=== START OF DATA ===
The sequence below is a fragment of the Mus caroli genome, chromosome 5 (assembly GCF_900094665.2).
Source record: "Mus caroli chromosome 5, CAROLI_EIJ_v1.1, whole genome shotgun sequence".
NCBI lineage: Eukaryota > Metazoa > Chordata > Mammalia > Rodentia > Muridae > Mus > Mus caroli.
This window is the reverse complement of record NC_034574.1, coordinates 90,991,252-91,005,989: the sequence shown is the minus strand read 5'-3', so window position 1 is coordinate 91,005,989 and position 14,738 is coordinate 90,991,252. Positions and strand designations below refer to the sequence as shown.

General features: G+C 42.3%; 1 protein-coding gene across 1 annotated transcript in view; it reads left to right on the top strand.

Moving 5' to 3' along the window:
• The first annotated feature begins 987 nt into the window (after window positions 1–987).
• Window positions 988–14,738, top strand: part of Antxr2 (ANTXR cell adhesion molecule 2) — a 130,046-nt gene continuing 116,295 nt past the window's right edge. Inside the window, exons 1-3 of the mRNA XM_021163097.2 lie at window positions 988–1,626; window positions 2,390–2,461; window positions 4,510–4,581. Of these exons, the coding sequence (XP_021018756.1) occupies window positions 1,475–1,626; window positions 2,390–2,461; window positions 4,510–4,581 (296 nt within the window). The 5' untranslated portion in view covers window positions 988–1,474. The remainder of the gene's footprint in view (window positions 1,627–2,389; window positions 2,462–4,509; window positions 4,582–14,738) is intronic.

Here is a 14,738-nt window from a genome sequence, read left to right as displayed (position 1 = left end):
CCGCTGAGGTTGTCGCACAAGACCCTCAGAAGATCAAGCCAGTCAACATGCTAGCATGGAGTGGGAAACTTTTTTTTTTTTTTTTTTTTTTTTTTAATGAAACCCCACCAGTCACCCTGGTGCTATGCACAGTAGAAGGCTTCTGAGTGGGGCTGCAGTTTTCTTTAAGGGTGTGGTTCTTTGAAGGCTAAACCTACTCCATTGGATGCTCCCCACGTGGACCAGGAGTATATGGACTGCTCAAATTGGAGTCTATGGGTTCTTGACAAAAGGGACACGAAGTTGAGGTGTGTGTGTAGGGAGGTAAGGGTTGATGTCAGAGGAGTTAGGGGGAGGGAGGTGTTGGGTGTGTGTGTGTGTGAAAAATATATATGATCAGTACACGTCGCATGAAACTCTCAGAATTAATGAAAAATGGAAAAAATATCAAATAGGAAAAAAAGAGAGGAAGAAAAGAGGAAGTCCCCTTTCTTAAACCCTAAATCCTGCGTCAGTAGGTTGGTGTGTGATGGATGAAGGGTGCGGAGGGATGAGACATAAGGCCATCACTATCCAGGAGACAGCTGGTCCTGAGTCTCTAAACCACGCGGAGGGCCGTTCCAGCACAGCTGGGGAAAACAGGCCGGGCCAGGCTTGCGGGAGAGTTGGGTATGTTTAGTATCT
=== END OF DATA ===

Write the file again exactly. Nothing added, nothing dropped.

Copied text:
The sequence below is a fragment of the Mus caroli genome, chromosome 5 (assembly GCF_900094665.2).
Source record: "Mus caroli chromosome 5, CAROLI_EIJ_v1.1, whole genome shotgun sequence".
NCBI lineage: Eukaryota > Metazoa > Chordata > Mammalia > Rodentia > Muridae > Mus > Mus caroli.
This window is the reverse complement of record NC_034574.1, coordinates 90,991,252-91,005,989: the sequence shown is the minus strand read 5'-3', so window position 1 is coordinate 91,005,989 and position 14,738 is coordinate 90,991,252. Positions and strand designations below refer to the sequence as shown.

General features: G+C 42.3%; 1 protein-coding gene across 1 annotated transcript in view; it reads left to right on the top strand.

Moving 5' to 3' along the window:
• The first annotated feature begins 987 nt into the window (after window positions 1–987).
• Window positions 988–14,738, top strand: part of Antxr2 (ANTXR cell adhesion molecule 2) — a 130,046-nt gene continuing 116,295 nt past the window's right edge. Inside the window, exons 1-3 of the mRNA XM_021163097.2 lie at window positions 988–1,626; window positions 2,390–2,461; window positions 4,510–4,581. Of these exons, the coding sequence (XP_021018756.1) occupies window positions 1,475–1,626; window positions 2,390–2,461; window positions 4,510–4,581 (296 nt within the window). The 5' untranslated portion in view covers window positions 988–1,474. The remainder of the gene's footprint in view (window positions 1,627–2,389; window positions 2,462–4,509; window positions 4,582–14,738) is intronic.

Here is a 14,738-nt window from a genome sequence, read left to right as displayed (position 1 = left end):
CCGCTGAGGTTGTCGCACAAGACCCTCAGAAGATCAAGCCAGTCAACATGCTAGCATGGAGTGGGAAACTTTTTTTTTTTTTTTTTTTTTTTTTTAATGAAACCCCACCAGTCACCCTGGTGCTATGCACAGTAGAAGGCTTCTGAGTGGGGCTGCAGTTTTCTTTAAGGGTGTGGTTCTTTGAAGGCTAAACCTACTCCATTGGATGCTCCCCACGTGGACCAGGAGTATATGGACTGCTCAAATTGGAGTCTATGGGTTCTTGACAAAAGGGACACGAAGTTGAGGTGTGTGTGTAGGGAGGTAAGGGTTGATGTCAGAGGAGTTAGGGGGAGGGAGGTGTTGGGTGTGTGTGTGTGTGAAAAATATATATGATCAGTACACGTCGCATGAAACTCTCAGAATTAATGAAAAATGGAAAAAATATCAAATAGGAAAAAAAGAGAGGAAGAAAAGAGGAAGTCCCCTTTCTTAAACCCTAAATCCTGCGTCAGTAGGTTGGTGTGTGATGGATGAAGGGTGCGGAGGGATGAGACATAAGGCCATCACTATCCAGGAGACAGCTGGTCCTGAGTCTCTAAACCACGCGGAGGGCCGTTCCAGCACAGCTGGGGAAAACAGGCCGGGCCAGGCTTGCGGGAGAGTTGGGTATGTTTAGTATCT